Instant transport media for biopsied soft tissue specimens: a comparative study.

Patil S, Rao RS, Agarwal A, Raj AT - Scientifica (Cairo) (2015)

Flowchart representing the protocol employed in the study.
© Copyright Policy - open-access
Related In: Results  -  Collection

Show All Figures
getmorefigures.php?uid=PMC4352508&req=5

fig1: Flowchart representing the protocol employed in the study.
Mentions: The study was done to assess and compare the quality of the biopsied soft tissues preserved in various transport media for set time intervals (1 hour (hr), 6 hrs, 12 hrs, and 24 hrs) with formalin as a positive control. Commercially available fresh goat buccal mucosa specimens (n = 80) were cut into smaller bits measuring approximately 0.5 × 0.5 × 0.5 cm each. 5 tissue bits were placed in six different containers each containing 10% buffered formalin, distilled water, 20% honey, 30% jaggery, milk, and ice for specific amounts of time intervals, namely 1 hr, 6 hrs, 12 hrs, and 24 hrs. Formalin was taken as the positive control and distilled water as negative control. The solutions were at room temperature, except milk which had to be stored in the refrigerator at 5 degrees Celsius. After the set time periods the tissues were removed from the respective transport media and fixed in 10% buffered formalin for another 24 hrs, following which standard processing and H&E staining were undertaken. Figure 1 summarises the entire procedure. The histologic sections were assessed for histomorphological criteria enlisted in Table 1. The criteria were set on a scale of 1–4 (1 being poor and 4 being excellent) adapted from Patil et al. [5]. Two experts were used to assess the histomorphological features and the whole procedure was blinded. The scores were analysed using Kruskal Wallis ANOVA test. Kappa statistics were carried out for inter observer variability.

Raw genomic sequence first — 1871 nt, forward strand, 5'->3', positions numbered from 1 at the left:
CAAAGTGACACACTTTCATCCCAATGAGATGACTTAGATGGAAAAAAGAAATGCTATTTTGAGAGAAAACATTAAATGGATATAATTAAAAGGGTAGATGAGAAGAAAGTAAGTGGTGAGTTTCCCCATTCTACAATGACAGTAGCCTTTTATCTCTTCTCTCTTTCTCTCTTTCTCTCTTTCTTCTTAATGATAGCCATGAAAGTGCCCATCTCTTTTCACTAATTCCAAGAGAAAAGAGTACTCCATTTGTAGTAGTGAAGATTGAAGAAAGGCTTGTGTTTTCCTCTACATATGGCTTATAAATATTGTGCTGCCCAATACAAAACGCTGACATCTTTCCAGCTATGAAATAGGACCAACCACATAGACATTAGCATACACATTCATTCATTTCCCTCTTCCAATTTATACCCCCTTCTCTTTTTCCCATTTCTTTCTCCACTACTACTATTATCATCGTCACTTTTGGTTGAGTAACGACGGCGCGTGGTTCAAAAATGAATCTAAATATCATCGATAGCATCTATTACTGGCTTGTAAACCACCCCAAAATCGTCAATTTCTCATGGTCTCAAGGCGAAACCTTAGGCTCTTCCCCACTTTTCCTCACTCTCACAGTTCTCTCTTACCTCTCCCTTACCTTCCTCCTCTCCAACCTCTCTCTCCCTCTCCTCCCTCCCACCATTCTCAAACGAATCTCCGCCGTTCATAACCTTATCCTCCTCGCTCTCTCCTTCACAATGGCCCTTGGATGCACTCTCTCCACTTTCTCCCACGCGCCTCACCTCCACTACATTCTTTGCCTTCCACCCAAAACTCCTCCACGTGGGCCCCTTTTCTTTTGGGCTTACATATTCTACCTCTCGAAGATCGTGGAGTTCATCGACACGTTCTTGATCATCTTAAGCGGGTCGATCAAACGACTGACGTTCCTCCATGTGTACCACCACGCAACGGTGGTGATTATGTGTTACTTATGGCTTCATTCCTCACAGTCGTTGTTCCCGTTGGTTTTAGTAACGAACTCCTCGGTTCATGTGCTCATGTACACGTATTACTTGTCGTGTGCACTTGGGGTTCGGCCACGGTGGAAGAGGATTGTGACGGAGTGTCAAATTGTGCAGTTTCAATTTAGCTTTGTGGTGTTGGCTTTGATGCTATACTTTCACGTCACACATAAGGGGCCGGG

Bottom Line: Results. 30% jaggery proved to be an ideal transport media showing high quality preservation after 24 hours. 20% honey and ice showed optimal tissue preservation up to 6 hours following which quality deteriorated.Tissues transported in milk showed poor preservation.Conclusion. 30% jaggery can be endorsed in routine histopathological analysis as a transport media.

View Article: PubMed Central - PubMed

Affiliation: Department of Oral Pathology & Microbiology, Faculty of Dental Sciences, M.S. Ramaiah University of Applied Sciences, Bangalore 560054, India.

ABSTRACT
Background. Formalin, a traditionally preferred fixative in the field of pathology, has restricted usage in private settings. Since its toxicity violates the Occupational Safety and Health Administration regulations, an eco-friendly alternative would be the need of the hour. Hence an instant media which is economical and nontoxic and enables easy transport of biopsied soft tissue specimens in its original state is of vital importance. Materials and Methods. Commercially available fresh goat buccal mucosa specimens were sliced into smaller bits of equal dimensions and placed in six different containers containing 20% honey, 30% jaggery, milk, and ice for 1 hr, 6 hours, 12 hours, and 24 hours each with formalin as a positive control. After the set time interval, the specimens were fixed in 10% buffered formalin for 24 hours followed by routine processing and staining. The histologic interpretations were a blinded procedure and evaluated by two experts. Results were statistically analysed. Results. 30% jaggery proved to be an ideal transport media showing high quality preservation after 24 hours. 20% honey and ice showed optimal tissue preservation up to 6 hours following which quality deteriorated. Tissues transported in milk showed poor preservation. Conclusion. 30% jaggery can be endorsed in routine histopathological analysis as a transport media.

No MeSH data available.


Related in: MedlinePlus